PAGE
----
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Texas housing inventory is at all-time low

Sales rise in first quarter

If you want to buy a house in Texas, you might be left wanting, because housing inventory in the Lone Star state just hit an all-time low, according to a new report from the Texas Association of Realtors.

The latest edition of the Texas Quarterly Housing Report showed that housing demand remained strong in the first quarter of 2015, with home sales posting “unseasonal gains.”

According to the report, 57,818 homes were sold in Texas in the first quarter of 2015, a 4.16% increase from the same quarter of 2014. “This is a “significant change” from the first half of last year, when Texas home sales were essentially flat, the Texas Association of Realtors said in a release.

“The first quarter of the year is typically a slow period for homebuying and selling, so we were thrilled to see strong home sales gains statewide in the first part of 2015,” said Scott Kesner, chairman of the Texas Association of Realtors. “Market conditions are ripe for another competitive summer selling season in 2015.”

Thanks to that increase in home sales, monthly housing inventory continued to drop for the first three months of 2015, falling to a new all-time low of 3.1 months in the first quarter.

That’s a decrease of 8.82% from 2014’s first quarter and is less than half the 6.5-month level that the Real Estate Center at Texas A&M University cites as a balanced housing market.

“Homes are being built as quickly as possible, yet most are not in the price range where inventory is needed most – the entry-level market,” said Jim Gaines, Ph.D., economist with the Real Estate Center at Texas A&M University. “Interest rates are still low, but tight lending standards, rising home prices and slim inventory have created a tough market for first-time homebuyers.”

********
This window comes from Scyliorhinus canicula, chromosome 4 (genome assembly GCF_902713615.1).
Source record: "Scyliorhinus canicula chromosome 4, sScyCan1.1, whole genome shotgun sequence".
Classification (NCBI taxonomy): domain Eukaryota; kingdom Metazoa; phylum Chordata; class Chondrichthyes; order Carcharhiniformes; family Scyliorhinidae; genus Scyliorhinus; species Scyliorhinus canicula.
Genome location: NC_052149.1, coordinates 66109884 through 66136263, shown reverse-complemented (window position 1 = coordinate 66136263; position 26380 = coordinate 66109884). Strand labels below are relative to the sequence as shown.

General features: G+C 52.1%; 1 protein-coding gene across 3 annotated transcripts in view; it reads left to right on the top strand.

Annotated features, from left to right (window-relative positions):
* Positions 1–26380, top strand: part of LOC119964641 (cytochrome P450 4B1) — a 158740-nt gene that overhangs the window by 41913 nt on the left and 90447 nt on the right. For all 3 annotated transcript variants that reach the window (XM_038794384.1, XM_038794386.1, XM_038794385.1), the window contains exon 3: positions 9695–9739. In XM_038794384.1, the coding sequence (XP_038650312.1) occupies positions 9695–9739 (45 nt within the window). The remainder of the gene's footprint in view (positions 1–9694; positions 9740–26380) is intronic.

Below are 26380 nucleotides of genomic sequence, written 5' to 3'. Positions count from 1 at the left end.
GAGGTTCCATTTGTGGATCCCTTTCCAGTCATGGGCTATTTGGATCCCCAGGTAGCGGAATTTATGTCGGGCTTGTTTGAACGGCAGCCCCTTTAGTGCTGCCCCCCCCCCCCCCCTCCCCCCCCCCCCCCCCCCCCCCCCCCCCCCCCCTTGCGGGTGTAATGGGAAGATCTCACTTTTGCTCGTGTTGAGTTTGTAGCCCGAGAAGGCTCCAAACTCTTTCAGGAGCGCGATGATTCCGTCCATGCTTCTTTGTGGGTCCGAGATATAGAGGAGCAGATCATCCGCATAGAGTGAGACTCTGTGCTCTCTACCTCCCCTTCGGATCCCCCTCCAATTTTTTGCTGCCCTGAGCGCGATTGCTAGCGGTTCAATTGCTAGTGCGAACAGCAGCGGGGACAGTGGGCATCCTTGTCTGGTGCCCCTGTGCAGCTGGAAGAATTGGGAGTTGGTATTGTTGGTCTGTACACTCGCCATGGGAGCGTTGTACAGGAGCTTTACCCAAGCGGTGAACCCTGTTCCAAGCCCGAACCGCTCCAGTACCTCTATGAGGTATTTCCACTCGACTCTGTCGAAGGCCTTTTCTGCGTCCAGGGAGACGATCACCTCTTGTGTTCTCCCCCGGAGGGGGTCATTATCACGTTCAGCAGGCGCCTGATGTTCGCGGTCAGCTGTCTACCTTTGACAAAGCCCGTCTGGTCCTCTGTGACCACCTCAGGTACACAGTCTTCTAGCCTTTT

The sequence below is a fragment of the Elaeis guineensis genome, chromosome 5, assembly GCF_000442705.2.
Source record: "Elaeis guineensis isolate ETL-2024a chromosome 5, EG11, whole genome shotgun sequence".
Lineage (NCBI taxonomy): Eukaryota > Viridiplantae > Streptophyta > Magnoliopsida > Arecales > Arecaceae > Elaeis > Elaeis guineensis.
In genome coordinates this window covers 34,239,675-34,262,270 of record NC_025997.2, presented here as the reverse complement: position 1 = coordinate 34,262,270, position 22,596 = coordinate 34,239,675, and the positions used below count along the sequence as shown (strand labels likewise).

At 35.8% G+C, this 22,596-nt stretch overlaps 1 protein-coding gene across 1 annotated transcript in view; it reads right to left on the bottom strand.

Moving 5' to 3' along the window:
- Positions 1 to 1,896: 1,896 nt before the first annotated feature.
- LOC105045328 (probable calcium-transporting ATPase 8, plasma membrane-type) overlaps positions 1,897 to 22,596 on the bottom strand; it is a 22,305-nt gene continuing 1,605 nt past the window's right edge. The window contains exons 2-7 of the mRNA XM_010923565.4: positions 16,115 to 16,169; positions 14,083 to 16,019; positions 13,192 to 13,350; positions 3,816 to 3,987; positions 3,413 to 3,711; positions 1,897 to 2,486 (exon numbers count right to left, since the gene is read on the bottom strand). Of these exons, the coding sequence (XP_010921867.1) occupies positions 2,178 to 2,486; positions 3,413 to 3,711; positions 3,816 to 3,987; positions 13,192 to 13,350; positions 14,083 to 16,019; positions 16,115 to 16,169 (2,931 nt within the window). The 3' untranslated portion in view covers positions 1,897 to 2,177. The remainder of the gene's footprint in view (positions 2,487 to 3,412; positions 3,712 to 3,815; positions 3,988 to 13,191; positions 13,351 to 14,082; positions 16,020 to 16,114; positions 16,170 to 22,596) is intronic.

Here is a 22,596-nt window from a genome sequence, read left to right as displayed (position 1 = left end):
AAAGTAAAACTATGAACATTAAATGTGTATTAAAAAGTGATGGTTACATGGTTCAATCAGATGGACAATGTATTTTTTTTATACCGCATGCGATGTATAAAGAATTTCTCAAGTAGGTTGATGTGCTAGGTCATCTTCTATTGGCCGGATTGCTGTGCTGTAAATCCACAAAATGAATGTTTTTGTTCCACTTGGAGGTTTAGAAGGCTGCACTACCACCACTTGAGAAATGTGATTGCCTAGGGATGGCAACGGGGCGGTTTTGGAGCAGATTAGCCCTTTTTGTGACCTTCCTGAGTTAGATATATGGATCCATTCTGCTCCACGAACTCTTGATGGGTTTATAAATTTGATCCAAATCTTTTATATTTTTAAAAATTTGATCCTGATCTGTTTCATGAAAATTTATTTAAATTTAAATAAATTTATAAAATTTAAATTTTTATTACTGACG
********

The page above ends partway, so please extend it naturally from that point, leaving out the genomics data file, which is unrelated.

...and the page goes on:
According to the report, the median price for Texas homes was $186,500 in the first quarter of 2015, a 7.8% increase from the same time period last year. The average price increased 6.99% to $240,303.

This year-over-year increase of 6% to 8% is nearly double Texas’ historical increase of 4.1% annually, the report said.

“The demand for Texas real estate is still strong, but our state’s housing market growth will not be sustainable if high homeownership costs, low housing inventory and unfunded transportation needs are allowed to continue,” Kesner said. “That’s why state legislators are working on long-term solutions now that will provide much-needed transportation funding and tax relief to Texas homeowners.”

Gaines said that despite the strong start to year, Texas could be still looking at a down year.

“The impact of falling oil prices has not yet hit Texas real estate, especially in its metro areas,” Gaines said. “Texas home sales could experience a slowdown in the last half of 2015 and, depending on when and at what level oil prices stabilize, end 2015 at a lower level than previous years.”

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